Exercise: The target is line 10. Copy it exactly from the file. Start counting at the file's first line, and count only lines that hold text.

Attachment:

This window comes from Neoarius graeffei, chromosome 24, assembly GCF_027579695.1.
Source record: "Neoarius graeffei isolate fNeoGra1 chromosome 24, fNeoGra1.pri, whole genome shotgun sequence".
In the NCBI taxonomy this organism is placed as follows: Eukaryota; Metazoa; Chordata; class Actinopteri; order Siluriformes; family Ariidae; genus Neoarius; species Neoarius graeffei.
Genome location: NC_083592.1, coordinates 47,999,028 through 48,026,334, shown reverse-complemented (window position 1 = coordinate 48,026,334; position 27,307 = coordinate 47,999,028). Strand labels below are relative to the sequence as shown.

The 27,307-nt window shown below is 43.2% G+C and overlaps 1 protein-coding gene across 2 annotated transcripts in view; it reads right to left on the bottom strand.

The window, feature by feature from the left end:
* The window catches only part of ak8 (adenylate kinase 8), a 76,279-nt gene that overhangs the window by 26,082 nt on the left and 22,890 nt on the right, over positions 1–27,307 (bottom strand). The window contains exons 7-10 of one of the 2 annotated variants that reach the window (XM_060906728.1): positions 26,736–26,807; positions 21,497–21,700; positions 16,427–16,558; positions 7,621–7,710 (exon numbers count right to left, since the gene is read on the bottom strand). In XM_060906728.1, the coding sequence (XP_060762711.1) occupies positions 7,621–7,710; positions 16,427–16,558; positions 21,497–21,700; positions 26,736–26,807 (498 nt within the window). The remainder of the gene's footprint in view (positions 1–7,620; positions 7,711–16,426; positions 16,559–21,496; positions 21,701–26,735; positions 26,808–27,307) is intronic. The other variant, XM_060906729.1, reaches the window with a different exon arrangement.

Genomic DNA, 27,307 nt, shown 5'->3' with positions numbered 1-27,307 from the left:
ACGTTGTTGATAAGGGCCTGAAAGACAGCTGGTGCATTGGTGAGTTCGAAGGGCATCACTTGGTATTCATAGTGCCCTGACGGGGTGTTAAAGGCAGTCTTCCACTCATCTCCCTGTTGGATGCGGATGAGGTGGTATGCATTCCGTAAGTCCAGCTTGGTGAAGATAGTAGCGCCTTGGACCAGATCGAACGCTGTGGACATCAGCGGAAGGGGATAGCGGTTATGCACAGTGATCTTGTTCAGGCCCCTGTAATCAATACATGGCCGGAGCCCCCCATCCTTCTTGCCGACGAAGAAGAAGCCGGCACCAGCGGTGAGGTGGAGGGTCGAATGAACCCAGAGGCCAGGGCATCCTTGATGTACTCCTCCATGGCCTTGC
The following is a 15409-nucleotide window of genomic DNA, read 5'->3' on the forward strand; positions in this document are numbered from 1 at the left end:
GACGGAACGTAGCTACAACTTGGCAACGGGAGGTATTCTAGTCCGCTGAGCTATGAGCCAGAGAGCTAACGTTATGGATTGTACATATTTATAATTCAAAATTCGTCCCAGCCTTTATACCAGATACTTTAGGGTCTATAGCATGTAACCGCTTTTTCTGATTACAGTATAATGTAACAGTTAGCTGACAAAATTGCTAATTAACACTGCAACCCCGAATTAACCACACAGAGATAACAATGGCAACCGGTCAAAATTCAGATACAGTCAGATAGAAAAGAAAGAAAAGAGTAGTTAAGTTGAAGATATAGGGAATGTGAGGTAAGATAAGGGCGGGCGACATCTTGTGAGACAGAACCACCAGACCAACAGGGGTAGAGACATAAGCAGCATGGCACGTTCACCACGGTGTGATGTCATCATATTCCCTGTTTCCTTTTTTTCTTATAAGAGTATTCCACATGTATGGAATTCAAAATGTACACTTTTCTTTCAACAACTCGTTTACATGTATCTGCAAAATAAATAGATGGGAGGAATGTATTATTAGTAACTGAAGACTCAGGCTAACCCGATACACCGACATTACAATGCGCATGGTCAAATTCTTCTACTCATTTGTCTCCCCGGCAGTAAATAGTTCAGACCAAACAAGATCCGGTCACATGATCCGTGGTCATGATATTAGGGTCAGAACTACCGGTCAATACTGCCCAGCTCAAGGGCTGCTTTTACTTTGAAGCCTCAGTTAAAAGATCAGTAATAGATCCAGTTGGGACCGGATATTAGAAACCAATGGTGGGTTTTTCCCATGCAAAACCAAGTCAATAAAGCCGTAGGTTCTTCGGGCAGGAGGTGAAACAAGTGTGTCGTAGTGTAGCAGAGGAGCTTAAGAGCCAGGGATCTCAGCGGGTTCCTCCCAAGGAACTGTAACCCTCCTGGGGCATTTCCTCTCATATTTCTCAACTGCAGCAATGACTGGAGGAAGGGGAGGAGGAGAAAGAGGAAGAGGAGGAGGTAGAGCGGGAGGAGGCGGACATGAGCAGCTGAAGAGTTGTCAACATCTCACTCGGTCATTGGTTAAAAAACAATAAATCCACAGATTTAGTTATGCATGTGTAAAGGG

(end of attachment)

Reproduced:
The following is a 15409-nucleotide window of genomic DNA, read 5'->3' on the forward strand; positions in this document are numbered from 1 at the left end: